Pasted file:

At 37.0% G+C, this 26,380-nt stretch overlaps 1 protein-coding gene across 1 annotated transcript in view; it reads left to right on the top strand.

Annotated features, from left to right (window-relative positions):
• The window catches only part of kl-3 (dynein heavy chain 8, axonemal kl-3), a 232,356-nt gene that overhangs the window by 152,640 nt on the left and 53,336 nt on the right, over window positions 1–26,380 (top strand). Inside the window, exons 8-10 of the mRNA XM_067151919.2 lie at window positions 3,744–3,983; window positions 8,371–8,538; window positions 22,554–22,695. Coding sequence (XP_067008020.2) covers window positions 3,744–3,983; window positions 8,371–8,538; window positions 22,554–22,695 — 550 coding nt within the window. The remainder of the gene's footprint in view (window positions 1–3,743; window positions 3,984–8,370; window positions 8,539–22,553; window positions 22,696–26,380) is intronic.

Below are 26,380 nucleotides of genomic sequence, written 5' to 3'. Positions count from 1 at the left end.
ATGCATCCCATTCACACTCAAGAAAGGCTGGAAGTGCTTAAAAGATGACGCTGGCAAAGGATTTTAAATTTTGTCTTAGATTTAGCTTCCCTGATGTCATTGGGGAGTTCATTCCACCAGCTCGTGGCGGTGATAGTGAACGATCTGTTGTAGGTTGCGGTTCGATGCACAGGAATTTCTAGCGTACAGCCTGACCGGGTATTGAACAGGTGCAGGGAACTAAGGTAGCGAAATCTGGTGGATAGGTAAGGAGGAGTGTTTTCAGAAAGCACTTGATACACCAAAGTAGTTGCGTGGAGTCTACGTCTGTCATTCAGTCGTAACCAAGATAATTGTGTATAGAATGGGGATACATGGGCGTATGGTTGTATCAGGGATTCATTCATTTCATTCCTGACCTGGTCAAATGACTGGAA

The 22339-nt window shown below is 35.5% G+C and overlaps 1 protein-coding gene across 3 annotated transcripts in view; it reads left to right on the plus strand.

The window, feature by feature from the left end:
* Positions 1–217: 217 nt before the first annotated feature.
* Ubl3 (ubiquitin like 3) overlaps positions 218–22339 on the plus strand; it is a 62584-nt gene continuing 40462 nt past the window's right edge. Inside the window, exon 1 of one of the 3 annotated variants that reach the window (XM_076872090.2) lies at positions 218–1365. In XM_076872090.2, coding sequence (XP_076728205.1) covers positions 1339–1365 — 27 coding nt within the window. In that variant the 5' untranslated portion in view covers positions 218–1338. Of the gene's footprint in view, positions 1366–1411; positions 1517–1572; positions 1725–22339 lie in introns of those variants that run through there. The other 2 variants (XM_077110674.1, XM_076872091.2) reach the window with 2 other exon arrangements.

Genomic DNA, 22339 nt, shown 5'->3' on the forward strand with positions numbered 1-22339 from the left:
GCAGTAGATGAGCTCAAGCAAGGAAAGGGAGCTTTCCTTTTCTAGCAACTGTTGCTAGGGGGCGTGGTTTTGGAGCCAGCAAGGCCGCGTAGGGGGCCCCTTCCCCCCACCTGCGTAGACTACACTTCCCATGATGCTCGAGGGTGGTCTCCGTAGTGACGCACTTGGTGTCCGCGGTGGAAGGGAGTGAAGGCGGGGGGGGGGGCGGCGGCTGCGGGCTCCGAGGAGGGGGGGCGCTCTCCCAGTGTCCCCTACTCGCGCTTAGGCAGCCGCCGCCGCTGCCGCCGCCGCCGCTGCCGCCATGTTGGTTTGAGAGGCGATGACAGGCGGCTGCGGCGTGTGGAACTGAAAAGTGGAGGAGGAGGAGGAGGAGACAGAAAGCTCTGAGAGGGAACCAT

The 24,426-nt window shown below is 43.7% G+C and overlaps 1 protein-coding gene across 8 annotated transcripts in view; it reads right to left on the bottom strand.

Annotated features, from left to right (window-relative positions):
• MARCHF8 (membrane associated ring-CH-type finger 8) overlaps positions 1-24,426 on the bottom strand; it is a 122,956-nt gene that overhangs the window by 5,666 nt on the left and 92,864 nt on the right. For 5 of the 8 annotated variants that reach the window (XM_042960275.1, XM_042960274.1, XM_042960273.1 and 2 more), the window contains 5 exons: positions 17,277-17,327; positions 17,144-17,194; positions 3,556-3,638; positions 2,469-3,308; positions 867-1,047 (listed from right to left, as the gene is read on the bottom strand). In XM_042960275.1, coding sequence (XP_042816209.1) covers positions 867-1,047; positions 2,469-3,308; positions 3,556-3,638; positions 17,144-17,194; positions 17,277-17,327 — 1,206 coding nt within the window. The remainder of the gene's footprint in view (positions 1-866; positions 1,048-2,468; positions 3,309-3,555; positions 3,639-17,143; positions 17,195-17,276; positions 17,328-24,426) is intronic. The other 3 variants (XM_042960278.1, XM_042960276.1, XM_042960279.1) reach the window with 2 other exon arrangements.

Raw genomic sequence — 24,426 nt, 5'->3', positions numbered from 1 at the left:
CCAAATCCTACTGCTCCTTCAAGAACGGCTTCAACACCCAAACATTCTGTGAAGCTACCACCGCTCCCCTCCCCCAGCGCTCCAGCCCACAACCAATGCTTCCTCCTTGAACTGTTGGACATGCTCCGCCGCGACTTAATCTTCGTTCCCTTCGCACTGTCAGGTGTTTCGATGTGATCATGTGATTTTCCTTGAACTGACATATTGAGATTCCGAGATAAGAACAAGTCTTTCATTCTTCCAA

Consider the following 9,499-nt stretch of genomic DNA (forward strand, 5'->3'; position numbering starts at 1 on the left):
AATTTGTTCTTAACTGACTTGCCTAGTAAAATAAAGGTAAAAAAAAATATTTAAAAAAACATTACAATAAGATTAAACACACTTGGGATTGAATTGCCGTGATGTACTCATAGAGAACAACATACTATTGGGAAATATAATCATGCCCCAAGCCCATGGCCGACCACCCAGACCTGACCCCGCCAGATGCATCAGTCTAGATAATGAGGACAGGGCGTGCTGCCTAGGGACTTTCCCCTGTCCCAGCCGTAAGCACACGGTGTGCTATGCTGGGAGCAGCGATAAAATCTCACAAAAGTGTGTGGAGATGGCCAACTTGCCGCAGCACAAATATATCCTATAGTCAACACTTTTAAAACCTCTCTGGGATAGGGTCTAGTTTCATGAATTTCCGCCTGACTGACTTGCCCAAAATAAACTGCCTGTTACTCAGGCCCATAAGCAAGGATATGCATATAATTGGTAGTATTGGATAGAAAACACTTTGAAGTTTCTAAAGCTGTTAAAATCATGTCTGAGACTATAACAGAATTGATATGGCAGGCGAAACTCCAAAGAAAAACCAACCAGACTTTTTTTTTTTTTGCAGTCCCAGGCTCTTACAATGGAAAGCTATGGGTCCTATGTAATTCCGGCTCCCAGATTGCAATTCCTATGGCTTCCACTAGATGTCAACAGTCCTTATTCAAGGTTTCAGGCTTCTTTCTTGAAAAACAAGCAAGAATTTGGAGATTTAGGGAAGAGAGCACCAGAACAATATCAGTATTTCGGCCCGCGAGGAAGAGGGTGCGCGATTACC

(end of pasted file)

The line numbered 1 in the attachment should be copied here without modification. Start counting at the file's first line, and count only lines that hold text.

At 37.0% G+C, this 26,380-nt stretch overlaps 1 protein-coding gene across 1 annotated transcript in view; it reads left to right on the top strand.